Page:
The saga began as a "reluctant" experiment in rural Alabama which was designed to prove or disprove the airworthiness of blacks as combat pilots. They became the greatest World War II secret weapon employed by the United States Army Air Corps in the sky over Europe and North Africa. The Tuskegee Airmen, America's Black Air Force. Flying an assortment of combat aircraft, often antiquated P-39's, P-47's, P-40 Warhawks and deadly P-51 Mustangs. The Tuskegee Airmen used bravery, bullets and bombs to etch into history an unequalled combat record.
In combat the black aviators of the 99th Fighter Squadron became feared and respected as "Schwartze Vogelmenschen" (Black Birdmen) by the German pilots who faced their guns and by the white American bomber crews they protected as the "Fighting Red Tail Angels" because of their planes' bright red tails. By war's end, the Tuskegee Airmen of the 332nd Fighter Group (spearheaded by the Fighting 99th) had racked up an impressive list of victories and accomplishments. During 206 missions escorting long-range, heavy B-17 and B-24 bombers, the Tuskegee fighter pilots never lost a bomber to enemy planes, a record never matched in military history. They quickly became the pilots that bomber crews wanted as escorts during the more than 1600mile bombing in the heart of Germany and back.
The War Department activated the all-black 99th Pursuit Squadron (later to become the 99th Fighter Squadron) on January 16, 1941, and the "Tuskegee Experience" began on July 19, 1941, when 13 black college graduates passed muster and began aviation training at Tuskegee Army Airfield on the campus of Tuskegee Institute. (In 1881 Booker T. Washington founded the black school in Tuskegee, Alabama, 30 miles east of Montgomery.) In 1940, only 125 black pilots had been licensed in the U.S. During World War II, 992 black Army Air Corps pilots would eventually complete flight training at Tuskegee Army Airfield. The first five black aviators to graduate from West Point earned their wings on March 6, 1942. Prominent in the graduating class was Capt. Benjamin O. Davis, Jr., the first black to graduate from West Point in the 20th century who would become the first black general of the United States Air Force.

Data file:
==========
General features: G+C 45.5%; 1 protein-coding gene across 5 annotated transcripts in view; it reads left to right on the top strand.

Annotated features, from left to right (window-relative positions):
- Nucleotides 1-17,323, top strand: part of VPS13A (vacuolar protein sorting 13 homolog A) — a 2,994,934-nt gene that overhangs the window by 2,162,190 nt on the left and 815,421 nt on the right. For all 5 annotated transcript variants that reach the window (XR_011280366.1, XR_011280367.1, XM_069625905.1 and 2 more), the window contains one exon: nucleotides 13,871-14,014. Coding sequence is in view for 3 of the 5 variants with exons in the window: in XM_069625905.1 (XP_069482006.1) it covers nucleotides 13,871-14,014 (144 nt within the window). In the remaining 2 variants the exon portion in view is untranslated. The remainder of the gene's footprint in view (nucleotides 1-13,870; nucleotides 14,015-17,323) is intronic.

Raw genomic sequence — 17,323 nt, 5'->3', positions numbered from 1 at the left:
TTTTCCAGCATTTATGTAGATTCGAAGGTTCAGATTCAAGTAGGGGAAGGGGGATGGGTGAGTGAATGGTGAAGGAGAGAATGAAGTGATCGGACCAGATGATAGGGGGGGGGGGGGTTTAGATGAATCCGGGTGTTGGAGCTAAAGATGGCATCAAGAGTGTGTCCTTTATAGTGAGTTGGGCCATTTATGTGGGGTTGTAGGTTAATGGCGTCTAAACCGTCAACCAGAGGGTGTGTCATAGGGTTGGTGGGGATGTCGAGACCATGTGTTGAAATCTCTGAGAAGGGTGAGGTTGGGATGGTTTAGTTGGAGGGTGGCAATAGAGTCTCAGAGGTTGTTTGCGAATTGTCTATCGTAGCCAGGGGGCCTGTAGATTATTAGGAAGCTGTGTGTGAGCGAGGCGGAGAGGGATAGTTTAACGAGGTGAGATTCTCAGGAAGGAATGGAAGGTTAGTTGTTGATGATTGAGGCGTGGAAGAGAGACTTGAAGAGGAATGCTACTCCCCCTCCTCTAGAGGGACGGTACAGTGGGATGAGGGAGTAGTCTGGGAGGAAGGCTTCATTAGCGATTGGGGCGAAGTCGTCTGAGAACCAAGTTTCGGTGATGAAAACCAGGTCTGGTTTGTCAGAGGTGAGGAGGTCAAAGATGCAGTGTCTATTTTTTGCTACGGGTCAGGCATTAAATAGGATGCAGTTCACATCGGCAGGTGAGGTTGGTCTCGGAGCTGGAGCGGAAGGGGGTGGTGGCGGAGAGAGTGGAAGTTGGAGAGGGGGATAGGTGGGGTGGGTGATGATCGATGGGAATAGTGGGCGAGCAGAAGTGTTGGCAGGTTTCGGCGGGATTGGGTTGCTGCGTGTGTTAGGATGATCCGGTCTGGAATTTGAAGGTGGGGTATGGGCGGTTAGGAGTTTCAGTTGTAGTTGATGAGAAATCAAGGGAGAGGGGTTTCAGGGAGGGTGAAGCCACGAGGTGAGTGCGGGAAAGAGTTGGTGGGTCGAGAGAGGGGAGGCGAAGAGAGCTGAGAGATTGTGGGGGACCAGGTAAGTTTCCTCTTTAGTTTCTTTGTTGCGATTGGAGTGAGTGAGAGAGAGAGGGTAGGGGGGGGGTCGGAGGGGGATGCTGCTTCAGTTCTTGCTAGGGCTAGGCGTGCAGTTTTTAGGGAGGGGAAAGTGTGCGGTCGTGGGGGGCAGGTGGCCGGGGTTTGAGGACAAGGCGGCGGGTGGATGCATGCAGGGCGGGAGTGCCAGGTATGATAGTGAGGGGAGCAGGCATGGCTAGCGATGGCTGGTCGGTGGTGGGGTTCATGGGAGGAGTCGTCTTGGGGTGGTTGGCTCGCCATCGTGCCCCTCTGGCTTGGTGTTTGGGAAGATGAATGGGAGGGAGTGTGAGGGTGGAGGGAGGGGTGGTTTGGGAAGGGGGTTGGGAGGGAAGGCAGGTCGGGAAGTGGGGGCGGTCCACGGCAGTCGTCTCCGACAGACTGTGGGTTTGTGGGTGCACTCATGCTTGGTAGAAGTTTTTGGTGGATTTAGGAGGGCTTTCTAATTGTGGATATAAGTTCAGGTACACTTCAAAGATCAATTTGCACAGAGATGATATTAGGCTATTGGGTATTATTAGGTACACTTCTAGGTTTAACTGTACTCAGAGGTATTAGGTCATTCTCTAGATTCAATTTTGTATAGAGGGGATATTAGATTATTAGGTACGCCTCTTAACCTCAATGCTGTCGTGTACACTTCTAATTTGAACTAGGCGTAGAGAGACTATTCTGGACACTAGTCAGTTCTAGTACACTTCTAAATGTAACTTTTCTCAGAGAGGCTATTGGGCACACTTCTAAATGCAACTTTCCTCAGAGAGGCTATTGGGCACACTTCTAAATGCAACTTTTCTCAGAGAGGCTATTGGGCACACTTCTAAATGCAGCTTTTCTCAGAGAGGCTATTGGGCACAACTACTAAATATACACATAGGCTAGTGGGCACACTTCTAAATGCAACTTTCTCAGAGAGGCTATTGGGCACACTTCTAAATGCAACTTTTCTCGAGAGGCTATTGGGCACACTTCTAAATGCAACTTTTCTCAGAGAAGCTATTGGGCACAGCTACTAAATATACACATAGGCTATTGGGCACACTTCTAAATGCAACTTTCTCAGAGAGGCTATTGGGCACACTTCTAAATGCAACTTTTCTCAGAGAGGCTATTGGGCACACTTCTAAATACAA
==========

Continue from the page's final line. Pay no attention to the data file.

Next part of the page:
Can you imagine? Being amongst the battles but with so much confidence it feels like a comfort.
Brigadier General Charles Edward McGee (December 7, 1919 − January 16, 2022) was one of the first African American aviators in the United States military and one of the last living members of the Tuskegee Airmen. McGee first began his career in World War II flying with the Tuskegee Airmen, an all African American military pilot group at a time of segregation in the armed forces. His military aviation career lasted 30 years in which McGee flew 409 combat missions in World War II, the Korean War and Vietnam War.
Born in 1892 of sharecroppers, Bessie always had the desire to amount to something. When one of her brothers returned from WW2 in France, he told her of women leaning to fly in France. Hearing that, she decided to go to France, take flying lessons and become the first black licensed black pilot. She departed for France in November 1919.
Benjamin Oliver Davis Jr. was a United States Air Force general and commander of the World War II Tuskegee Airmen. He was the first black brigadier general in the USAF.
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